Formations of Violence in Post-Dictatorial Contexts: Logics of Confrontation between the Police and the Young Urban Poor in Contemporary Argentina

  • Alejandro Isla CONICET-ARGENTINA
  • Daniel Pedro Míguez National Council for Technical and Scientific Research

Abstract

The increase in juvenile violence in Argentina since the 1990s results from a combination of economic and socio-structural change and the reinstatement of repressive traditions that became particularly engrained in the armed and security forces during the 1976–1983 dictatorship. Growing unemployment and poverty led to the emergence of loose webs of juvenile delinquency, while increasing public concern about violent crime led to a revival of harsh “iron fist” policing measures by security forces that are often themselves involved in crime in connivance with local politicians. Groups of young urban poor (calling themselves Pibes Chorros or Crooked Kids) and the security forces regard one another with mutual hostility, and police/civilian casualties increased over the period. The music of the Crooked Kids, Cumbia Villera, expresses their life experience. From a comparative perspective, the absence of institutionalized gangs sets Argentina apart from other countries in Latin and North America.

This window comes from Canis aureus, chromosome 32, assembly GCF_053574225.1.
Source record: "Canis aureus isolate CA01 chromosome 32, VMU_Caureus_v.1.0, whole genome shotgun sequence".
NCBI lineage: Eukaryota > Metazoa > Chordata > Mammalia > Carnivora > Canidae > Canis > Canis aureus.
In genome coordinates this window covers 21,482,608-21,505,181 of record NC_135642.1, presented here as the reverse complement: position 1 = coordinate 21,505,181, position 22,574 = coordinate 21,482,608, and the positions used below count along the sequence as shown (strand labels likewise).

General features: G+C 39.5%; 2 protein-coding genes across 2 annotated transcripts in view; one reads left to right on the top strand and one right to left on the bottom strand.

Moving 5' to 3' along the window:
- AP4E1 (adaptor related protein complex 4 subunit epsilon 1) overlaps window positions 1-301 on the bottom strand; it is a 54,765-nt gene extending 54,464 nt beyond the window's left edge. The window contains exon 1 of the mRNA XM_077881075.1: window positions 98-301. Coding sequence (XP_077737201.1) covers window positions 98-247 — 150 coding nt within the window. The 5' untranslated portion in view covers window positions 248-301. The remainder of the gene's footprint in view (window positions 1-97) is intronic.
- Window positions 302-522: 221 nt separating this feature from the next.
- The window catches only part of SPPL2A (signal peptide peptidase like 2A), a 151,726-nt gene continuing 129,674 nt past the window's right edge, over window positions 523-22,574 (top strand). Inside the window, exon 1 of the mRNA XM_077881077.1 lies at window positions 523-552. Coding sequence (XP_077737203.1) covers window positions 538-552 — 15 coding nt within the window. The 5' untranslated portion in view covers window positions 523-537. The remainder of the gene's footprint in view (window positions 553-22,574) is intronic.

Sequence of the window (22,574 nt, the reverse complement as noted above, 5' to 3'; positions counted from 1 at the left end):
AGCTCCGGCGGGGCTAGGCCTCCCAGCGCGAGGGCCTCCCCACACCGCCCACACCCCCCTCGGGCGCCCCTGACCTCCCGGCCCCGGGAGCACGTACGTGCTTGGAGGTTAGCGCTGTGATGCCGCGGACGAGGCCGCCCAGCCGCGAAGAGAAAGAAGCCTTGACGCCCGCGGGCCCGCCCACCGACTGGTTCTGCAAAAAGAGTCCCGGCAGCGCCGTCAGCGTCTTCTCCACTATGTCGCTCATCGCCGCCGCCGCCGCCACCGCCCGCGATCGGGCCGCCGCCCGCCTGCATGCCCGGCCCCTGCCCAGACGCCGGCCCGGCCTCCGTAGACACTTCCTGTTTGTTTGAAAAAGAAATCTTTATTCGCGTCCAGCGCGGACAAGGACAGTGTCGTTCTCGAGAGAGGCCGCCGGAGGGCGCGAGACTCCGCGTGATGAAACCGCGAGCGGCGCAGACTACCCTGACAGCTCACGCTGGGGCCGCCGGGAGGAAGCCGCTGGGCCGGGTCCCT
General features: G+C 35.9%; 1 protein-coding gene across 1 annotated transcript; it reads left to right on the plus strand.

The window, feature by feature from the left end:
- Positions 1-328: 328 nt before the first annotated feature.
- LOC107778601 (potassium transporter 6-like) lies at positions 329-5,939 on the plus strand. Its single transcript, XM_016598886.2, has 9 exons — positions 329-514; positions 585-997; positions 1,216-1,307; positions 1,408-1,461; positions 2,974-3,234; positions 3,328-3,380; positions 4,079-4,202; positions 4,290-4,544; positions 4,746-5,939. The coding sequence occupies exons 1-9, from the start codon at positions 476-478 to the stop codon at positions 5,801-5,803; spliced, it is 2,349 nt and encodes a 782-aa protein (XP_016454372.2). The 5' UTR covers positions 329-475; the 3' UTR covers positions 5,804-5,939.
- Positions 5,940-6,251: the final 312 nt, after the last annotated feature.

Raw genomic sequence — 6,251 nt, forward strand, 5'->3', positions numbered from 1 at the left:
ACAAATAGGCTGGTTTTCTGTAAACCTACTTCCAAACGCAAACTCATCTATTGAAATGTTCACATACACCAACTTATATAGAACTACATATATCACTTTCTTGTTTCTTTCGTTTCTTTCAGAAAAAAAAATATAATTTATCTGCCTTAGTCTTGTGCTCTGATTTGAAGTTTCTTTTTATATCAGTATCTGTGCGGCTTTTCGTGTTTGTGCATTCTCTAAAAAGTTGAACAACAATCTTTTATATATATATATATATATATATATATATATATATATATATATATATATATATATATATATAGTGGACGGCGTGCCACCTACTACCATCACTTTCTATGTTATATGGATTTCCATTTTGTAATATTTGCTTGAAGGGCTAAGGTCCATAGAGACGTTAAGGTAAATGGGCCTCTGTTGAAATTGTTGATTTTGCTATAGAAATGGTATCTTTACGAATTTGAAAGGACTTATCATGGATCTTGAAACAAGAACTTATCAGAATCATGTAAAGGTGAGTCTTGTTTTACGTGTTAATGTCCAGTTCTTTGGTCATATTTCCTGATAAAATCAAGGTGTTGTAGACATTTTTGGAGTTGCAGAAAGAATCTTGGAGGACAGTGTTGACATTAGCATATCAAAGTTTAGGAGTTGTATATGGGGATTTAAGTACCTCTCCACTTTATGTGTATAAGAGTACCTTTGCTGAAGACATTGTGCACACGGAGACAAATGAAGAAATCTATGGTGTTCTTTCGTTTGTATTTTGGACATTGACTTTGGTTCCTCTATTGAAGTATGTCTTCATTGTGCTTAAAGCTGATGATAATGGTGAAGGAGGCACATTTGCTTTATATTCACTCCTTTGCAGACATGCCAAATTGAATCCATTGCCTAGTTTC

Author Biographies

Alejandro Isla, CONICET-ARGENTINA
Researcher and Full Professor. National Council for Technical and Scientific Research. Latin American Faculty of Social Sciences.
Daniel Pedro Míguez, National Council for Technical and Scientific Research
Researcher and Full Professor. National Council for Technical and Scientific Research. University of the Centre of the State of Buenos Aires.
Published
2011-11-29
Section
Focus: Youth and Violence